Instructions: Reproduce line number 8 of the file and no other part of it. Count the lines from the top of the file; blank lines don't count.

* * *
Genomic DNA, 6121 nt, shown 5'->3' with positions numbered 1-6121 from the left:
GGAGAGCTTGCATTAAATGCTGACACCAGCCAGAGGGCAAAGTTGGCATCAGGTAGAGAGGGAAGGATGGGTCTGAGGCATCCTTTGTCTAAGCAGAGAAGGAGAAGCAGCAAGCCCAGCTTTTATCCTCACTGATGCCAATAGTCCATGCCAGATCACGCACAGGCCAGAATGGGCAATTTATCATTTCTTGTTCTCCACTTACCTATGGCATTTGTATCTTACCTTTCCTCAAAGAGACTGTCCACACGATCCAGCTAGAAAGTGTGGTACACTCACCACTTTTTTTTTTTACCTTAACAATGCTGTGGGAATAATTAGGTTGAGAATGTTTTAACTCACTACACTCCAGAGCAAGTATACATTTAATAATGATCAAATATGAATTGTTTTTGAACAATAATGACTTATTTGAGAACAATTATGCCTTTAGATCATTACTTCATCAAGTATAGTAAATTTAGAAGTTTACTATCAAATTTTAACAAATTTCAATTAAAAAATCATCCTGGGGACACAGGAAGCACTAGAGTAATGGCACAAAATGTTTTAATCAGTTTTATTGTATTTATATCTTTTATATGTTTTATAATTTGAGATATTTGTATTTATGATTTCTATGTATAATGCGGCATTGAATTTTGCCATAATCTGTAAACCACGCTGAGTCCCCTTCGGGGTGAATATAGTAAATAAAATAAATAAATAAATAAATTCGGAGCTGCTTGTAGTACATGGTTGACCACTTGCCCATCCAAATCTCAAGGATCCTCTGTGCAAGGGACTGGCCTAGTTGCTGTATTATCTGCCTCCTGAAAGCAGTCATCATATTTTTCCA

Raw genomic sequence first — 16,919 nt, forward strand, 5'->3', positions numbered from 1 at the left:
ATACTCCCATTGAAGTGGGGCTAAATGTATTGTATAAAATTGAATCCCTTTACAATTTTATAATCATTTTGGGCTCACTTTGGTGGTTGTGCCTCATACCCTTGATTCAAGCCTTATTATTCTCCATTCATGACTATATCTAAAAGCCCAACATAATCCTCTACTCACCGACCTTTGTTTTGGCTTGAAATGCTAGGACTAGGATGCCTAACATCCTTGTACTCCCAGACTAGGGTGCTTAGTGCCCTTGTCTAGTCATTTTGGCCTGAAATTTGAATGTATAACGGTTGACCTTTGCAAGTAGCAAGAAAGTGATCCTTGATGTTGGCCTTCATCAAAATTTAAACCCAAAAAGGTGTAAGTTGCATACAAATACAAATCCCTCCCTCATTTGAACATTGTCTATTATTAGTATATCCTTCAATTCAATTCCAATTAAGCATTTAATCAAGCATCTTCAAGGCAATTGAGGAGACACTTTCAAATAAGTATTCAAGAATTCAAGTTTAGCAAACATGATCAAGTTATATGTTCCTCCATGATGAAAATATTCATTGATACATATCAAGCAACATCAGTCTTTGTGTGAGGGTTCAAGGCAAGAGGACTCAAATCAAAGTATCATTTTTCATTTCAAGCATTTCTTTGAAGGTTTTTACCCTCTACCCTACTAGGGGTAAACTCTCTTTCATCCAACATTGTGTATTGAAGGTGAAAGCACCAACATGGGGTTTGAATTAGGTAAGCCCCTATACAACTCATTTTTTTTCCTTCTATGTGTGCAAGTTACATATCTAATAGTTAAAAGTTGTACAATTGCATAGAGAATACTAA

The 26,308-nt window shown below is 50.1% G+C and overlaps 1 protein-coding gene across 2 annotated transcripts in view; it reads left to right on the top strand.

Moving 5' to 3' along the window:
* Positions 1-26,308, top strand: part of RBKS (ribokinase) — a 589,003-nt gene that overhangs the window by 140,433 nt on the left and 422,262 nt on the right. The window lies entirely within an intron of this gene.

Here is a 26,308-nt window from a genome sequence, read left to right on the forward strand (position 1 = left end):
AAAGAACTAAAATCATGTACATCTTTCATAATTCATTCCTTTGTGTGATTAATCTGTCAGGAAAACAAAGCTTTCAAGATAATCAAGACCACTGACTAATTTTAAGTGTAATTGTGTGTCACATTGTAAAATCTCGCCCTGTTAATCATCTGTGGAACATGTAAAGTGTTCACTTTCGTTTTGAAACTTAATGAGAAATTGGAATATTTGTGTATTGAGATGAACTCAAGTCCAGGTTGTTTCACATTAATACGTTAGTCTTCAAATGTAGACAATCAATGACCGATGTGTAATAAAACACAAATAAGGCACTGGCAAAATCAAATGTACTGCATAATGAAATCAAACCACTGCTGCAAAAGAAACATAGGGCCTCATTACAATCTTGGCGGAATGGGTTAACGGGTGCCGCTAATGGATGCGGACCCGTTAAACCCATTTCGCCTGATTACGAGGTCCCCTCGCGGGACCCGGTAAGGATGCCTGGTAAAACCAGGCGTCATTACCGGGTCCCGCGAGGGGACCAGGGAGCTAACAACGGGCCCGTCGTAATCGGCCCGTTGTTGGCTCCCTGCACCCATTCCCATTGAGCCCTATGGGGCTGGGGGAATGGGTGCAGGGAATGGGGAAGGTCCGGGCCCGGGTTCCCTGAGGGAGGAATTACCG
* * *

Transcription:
Here is a 26,308-nt window from a genome sequence, read left to right on the forward strand (position 1 = left end):